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How to Wash a Cat (The Cats and Curios Mystery #1)
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How to Wash a Cat (The Cats and Curios Mystery #1)

3.28 of 5 stars 3.28  ·  rating details  ·  1,026 ratings  ·  193 reviews
Two cats are better than one...

First in an adorable new series!

A deceased uncle and a surprising inheritance propel a woman and her two very curious cats into the mystery surrounding his death.

An investigation that starts amid the curios and novelties of a San Francisco antiques shop follows a twisted trail of dangerous deception that leads all the way back to the
Paperback, 304 pages
Published January 5th 2010 by Berkley
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Community Reviews

(showing 1-30 of 2,025)
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In this book, the owner of the Green Vase antiques shop dies in mysterious circumstances and leaves the shop to his niece who moves in with her two cats. She is immediately latched onto my Monty Carmichael whose nosiness helps her with the mystery. It turns out that the fate of her uncle is intricately linked with the fate of William Leidesdorff, a man who was influential in the early days of San Francisco and the gold rush.

It was only when I went to make notes for this review that I realised th
NO...just no. Seriously, there was so much wrong with this. You can't just throw a bunch of history (which was the best part) in with some characters that barely make sense and seem hardly tolerable, and wrap up a mystery in two pages with explanations that explain nothing and mystery people in disguise. AND THEN....the protagonist who has remained nameless is you?!? No. Nope. Unh uh. Not having it. Seriously, don't waste your time.
Several times as I was reading this book I stopped and thought "what is the mystery?" in this book. I found the book somewhat confusing and even now as I have finished it I don't feel like I really "got" the story. I even went back this morning and reread the end. Maybe I'm trying to make too much of it, but I just feel confused. I would be interested to hear from others that have read the book and hear what they thought.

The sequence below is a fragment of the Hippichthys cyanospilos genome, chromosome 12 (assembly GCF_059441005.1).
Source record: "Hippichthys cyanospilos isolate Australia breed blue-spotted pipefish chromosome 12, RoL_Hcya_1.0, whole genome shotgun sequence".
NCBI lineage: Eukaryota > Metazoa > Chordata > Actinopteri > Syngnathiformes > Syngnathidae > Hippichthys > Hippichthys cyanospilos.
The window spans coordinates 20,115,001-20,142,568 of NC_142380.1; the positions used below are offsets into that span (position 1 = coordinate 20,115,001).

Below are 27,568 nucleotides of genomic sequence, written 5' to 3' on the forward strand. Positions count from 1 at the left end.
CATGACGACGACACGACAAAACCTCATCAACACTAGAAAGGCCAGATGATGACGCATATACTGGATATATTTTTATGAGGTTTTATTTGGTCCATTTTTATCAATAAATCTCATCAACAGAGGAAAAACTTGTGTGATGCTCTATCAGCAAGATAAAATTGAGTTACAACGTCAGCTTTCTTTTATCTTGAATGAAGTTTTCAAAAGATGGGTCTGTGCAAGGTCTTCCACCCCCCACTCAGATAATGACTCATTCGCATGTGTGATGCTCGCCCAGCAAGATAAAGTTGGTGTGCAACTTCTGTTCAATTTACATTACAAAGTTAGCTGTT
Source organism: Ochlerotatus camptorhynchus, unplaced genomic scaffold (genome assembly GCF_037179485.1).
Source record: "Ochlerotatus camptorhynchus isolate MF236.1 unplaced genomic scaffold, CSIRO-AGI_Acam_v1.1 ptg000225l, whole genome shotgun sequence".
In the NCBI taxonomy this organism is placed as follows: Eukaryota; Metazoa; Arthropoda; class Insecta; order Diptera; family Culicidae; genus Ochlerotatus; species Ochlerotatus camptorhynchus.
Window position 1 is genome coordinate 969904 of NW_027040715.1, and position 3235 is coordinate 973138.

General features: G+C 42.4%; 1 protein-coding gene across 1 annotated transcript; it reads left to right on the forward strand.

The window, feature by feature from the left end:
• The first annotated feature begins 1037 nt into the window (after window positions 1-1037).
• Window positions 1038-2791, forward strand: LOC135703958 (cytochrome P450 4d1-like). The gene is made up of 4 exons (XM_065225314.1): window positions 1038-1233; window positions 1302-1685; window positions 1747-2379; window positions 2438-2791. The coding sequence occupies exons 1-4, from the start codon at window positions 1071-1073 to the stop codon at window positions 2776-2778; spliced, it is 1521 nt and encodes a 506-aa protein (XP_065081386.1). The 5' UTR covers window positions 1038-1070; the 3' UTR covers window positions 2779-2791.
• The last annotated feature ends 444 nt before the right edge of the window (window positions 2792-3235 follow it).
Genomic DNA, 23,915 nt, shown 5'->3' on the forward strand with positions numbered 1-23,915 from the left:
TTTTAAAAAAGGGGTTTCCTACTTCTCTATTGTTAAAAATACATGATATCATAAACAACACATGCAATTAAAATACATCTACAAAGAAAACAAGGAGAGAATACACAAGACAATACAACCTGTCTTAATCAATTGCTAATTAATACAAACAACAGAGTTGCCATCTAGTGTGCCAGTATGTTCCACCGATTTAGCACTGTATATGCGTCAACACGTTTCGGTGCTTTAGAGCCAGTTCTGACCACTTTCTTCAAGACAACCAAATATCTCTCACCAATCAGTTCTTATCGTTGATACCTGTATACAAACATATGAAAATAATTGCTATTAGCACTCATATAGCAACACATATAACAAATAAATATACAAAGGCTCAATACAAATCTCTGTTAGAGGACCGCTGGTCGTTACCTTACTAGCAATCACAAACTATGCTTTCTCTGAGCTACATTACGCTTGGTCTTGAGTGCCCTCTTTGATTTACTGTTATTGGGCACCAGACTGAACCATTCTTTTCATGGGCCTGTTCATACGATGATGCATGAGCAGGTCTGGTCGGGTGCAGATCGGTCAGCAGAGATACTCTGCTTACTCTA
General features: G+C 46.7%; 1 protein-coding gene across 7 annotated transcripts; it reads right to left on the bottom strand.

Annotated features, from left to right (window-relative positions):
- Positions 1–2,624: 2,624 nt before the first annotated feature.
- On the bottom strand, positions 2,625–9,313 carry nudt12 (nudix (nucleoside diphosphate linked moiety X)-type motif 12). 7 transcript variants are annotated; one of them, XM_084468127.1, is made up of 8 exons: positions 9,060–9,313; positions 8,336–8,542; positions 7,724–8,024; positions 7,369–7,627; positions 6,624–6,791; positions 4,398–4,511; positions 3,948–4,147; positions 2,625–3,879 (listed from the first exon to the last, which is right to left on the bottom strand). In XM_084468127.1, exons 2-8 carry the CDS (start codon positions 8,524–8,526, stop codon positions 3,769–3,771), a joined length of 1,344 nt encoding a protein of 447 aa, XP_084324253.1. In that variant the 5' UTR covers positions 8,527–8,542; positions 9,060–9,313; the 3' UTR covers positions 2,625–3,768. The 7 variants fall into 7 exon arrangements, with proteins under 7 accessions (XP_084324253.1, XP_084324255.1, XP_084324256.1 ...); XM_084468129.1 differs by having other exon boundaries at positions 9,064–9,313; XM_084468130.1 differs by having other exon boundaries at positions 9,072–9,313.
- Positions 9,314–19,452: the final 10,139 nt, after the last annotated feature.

Aug 05, 2011 Margaret added it
Shelves: 2011
Well, this book had a lot of potential for a good mystery ... but it just didn't quite get there for me. I spent most of the book wondering what the real mystery was. The main character (what was her name? are we ever told?) lacked definition and other characters were not well-developed either which caused me to confuse a couple of them. The main character (I don't know what to call her) didn't trust Monty but never had the backbone to stand up to him, which I found annoying. The story line its ...more
Apr 23, 2010 Janet added it
Shelves: failed-attempts
There were several things that bugged me about this book and made it impossible to continue. The author's poor use of grammar ("I drug myself up the steps"), her strange descriptive powers ("I ran a caffeine-coated tongue over my top lip"), and the sheer unlikelihood of some of the events she describes (would a cat upstairs really walk so heavily as to rain down plaster from the downstairs ceiling?) are just a few. 139 pages is as far as I got before giving up in disgust.
This book tried to do too many things—offer a mystery, discuss San Francisco and gold rush history, create a cast of wacky characters, and start a series. It didn't do any of them very well, except perhaps offering interesting tidbits of California history. It's a first novel, so I should probably give the author a bit of a break. I'm sorry she didn't have a more helpful editor.
Just a cozy little read one should not give too much thought less you find all the holes in the plot. The historical part was interesting for what it was worth, some characters quite annoying and two cats whose lineage I would question.
Marshall Thornton
I really wanted to like this book. It was originally a self-publication that was picked up by Berkley, so I was definitely rooting for the author. It has a great title and a considerable amount of charm in the premise. However, it's very over-written, particularly in the first few chapters. She reminded me of students I had when I taught freshman English who felt they needed to use obscure adjectives to impress me - I wasn't impressed. As the book continued, the plot meandered and never seemed t ...more
Jan 09, 2012 Sally rated it 3 of 5 stars
Shelves: ebook
I only give this three stars because of the inventiveness of the setting, opening layout of the mystery and the quirkiness of the characters. Even that may be a little generous, because I felt that there was so much more potential that was ignored by the author. The resolution of the mystery was not very satisfying in that it still left unanswered questions in my mind and I thought, while reading the "reveal" near the end, that I had already picked up on those things as the story had progressed. ...more
I've given a 3 star rating only because of all the people ,